[00:01:03] Brian Weisberg: Thanks, Joe. Appreciate it. It’s always good chatting.

[00:01:06] Joe Garafalo: Same here. Before we get going, can you give everyone a little bit of background on yourself and your role at Tidelift? 

[00:01:11] Brian Weisberg: Sure. Absolutely. So, I’ve spent the past dozen or so years running finance for fast growing startups. Most of that experience has been in the enterprise B2B SaaS space with the companies focused on kind of the DevOps or DevSecOps space. So, working with a lot of engineering teams, trying to make that process better at Tidelift.

[00:01:32] So, I’m responsible for finance business operations by title, but basically anything other than writing code, selling, shipping product, that all falls on me. HR expenses, benefits, budgeting, forecasting, cash management, accounting, all that stuff is under my purview. I love it. I love this stage kind of the, the early, “The Messy Middle” to, to quote Scott Belsky, is a lot of fun.

[00:01:57] Joe Garafalo: Cool. Well, excited to hear about your experience handling all of that messy middle, and that’s our topic for today. To set up our conversation, about a month ago, we did a webinar together and the topic was all about building a collaborative finance function. And given that it’s planning season, one of the things that really stuck with me during our conversation was, was your approach to budgeting. And given all your experience,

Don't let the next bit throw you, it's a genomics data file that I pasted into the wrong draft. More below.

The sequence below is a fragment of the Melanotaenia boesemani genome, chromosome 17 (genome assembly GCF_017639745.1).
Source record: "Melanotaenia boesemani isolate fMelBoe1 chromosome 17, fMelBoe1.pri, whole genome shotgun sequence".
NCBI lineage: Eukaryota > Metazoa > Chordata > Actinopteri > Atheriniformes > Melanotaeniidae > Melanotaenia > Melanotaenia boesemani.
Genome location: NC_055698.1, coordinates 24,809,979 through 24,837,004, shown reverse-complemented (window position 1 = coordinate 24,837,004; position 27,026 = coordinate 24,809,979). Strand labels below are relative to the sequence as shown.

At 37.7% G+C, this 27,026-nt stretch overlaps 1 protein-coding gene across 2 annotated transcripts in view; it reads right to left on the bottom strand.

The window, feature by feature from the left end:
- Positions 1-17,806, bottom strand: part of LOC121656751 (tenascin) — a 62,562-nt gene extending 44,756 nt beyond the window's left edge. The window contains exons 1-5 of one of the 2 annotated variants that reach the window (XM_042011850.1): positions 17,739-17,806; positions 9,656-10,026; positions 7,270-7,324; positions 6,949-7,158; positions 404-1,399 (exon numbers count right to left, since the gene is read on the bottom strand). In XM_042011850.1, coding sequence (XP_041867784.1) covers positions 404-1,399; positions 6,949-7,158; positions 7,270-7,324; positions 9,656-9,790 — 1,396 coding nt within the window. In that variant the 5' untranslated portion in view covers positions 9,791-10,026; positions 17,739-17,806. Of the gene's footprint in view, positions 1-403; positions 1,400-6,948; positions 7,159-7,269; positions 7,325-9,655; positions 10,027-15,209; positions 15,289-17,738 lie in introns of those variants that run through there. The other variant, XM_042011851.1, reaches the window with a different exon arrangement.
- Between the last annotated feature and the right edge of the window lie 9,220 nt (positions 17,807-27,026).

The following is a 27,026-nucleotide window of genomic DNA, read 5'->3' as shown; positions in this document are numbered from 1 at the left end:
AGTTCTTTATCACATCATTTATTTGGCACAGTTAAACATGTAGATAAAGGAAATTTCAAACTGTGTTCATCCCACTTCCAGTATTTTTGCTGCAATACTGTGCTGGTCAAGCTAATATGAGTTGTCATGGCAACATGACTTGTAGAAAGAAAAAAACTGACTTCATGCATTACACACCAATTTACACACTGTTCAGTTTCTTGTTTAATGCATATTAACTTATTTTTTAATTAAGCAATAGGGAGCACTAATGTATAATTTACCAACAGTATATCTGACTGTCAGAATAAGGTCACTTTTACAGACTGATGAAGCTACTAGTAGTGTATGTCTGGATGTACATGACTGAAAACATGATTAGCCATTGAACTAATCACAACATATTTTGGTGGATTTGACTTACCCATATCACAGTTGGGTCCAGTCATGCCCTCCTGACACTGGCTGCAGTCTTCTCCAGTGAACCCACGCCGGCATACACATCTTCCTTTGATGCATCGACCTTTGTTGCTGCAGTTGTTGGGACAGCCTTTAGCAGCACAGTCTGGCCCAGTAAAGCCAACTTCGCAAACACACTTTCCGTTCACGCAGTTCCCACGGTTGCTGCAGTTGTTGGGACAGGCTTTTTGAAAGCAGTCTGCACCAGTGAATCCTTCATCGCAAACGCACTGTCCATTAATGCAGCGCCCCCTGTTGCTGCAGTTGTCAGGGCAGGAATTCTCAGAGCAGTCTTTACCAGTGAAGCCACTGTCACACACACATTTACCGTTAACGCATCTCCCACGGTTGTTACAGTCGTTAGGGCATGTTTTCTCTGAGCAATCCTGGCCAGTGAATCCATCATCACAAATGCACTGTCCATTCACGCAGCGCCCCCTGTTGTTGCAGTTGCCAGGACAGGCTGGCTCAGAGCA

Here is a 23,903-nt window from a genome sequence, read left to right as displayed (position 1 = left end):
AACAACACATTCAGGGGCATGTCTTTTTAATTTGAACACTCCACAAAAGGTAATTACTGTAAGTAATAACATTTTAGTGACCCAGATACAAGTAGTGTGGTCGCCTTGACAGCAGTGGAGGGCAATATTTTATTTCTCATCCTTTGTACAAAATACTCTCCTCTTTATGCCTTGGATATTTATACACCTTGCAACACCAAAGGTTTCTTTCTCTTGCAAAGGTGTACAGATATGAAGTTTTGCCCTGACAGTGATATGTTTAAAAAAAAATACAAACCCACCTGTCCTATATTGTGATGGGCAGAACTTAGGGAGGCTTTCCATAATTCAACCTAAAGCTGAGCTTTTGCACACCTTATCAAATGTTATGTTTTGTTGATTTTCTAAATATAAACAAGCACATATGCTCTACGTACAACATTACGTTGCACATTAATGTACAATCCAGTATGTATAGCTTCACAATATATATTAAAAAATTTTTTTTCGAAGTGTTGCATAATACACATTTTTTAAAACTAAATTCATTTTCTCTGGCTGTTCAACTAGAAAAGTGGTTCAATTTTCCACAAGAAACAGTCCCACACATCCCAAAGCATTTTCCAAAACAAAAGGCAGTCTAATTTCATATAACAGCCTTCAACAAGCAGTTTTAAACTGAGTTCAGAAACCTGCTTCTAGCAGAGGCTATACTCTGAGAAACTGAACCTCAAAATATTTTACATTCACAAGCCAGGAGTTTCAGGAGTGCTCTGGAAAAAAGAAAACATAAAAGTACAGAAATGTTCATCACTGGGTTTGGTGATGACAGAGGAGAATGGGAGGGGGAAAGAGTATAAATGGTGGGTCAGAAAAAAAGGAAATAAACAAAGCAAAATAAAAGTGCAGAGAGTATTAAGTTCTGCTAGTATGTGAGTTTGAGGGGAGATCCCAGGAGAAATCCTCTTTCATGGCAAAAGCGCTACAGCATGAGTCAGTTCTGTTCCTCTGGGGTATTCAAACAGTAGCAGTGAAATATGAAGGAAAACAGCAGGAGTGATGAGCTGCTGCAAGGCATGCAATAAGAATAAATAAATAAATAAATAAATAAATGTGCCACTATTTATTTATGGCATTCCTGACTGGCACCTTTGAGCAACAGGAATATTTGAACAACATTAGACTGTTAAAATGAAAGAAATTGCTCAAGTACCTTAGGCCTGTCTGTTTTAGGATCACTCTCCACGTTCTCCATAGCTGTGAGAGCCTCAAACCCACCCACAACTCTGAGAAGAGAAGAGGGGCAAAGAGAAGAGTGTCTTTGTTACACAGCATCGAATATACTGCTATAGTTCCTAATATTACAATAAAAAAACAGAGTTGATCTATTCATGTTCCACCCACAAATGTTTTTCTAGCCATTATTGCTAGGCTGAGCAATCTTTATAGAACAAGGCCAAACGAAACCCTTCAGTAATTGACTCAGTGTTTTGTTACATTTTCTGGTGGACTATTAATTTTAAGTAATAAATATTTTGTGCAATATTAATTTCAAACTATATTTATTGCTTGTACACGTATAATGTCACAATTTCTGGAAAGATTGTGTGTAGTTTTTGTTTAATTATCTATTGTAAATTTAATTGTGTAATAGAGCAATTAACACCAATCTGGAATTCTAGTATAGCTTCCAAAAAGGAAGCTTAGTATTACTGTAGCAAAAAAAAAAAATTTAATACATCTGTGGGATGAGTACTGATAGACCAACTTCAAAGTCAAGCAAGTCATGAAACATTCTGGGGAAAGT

The Pain of Budgeting Season

[00:02:20] I think audience is going to love to hear about some of the good and the bad of your approach. So, to kick us off first and foremost, why do you think the budgeting process has been so painful for everyone involved historically?

[00:02:32] Why has it been so painful? It’s painful. I mean, I think everybody can agree that when someone says budget season, you immediately get goosebumps. You start to kind of your hands, your palms start to sweat, you get anxious.